This is the day which Abraham saw and was glad, when he understood that the sons of his faith would be blessed in his seed which is Christ, and foresaw that by believing he should be the father of the nations, ‘giving glory to God, and being fully assured that what he had promised, he was able also to perform.

This is the day which David sang of in the psalms: All the nations you have made shall come and worship you, O Lord, and glorify your name; and again, The Lord has made his salvation known; in the sight of the nations he has revealed his justice.

This indeed we know to be taking place ever since the three Magi were called from their far-off land and were led by the star to recognize and worship the king of heaven and earth. And surely their worship of him exhorts us to imitation; that, as far as we can, we should be at the service of this grace which invites all men to Christ.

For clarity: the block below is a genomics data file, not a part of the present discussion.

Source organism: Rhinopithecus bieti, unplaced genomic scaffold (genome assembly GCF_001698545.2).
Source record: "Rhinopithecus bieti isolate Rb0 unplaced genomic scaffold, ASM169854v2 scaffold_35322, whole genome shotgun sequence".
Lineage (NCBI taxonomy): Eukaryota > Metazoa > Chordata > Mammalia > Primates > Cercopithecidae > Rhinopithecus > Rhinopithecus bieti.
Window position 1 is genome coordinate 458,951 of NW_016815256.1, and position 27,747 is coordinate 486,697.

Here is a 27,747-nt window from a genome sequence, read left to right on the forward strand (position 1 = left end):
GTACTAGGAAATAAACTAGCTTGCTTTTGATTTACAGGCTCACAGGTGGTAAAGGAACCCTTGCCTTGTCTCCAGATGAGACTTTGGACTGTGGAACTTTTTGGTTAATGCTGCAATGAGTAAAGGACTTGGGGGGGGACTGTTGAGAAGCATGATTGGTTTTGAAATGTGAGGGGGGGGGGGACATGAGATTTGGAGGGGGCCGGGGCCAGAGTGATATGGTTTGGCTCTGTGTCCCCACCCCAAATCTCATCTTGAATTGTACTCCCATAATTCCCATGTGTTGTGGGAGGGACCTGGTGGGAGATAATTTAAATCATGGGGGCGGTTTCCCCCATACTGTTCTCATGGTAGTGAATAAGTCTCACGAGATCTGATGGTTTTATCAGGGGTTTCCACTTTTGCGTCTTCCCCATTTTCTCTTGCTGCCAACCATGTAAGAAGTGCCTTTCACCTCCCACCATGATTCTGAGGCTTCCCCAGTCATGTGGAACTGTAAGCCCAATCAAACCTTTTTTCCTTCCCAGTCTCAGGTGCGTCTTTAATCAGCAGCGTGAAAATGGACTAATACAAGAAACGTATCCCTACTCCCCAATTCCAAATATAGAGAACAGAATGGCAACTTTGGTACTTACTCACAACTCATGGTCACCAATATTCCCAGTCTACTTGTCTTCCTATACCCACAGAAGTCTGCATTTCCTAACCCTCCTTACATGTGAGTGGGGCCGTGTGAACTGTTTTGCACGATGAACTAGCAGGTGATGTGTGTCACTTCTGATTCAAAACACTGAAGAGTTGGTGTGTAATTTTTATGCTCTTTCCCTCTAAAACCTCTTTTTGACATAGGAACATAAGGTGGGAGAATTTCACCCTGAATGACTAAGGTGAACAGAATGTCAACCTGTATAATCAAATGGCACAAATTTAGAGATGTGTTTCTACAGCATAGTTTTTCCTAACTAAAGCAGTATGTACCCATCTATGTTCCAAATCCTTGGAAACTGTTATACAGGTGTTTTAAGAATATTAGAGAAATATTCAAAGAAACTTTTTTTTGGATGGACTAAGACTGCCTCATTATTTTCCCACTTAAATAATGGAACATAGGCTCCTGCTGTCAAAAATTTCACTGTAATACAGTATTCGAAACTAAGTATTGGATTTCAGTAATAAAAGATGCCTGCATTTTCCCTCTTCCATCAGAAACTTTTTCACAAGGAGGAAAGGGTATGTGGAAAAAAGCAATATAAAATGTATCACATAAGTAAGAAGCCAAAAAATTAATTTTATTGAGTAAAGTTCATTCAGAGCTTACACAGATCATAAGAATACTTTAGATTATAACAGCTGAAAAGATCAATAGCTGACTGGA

You ought to help one another, dearly-beloved, in this zeal, so that in the kingdom of God, which is reached by right faith and good works, you may shine as children of the light, through our Lord Jesus Christ, who lives and reigns with God the Father and the Holy Spirit for ever and ever. Amen. (St Leo the Great, Sermon 3, Epiphany, 1-3, 5)

“That the Gentiles should be fellow-heirs, and of the same body, and partakers of the promise of Christ by the gospel” Ephesians 3: 6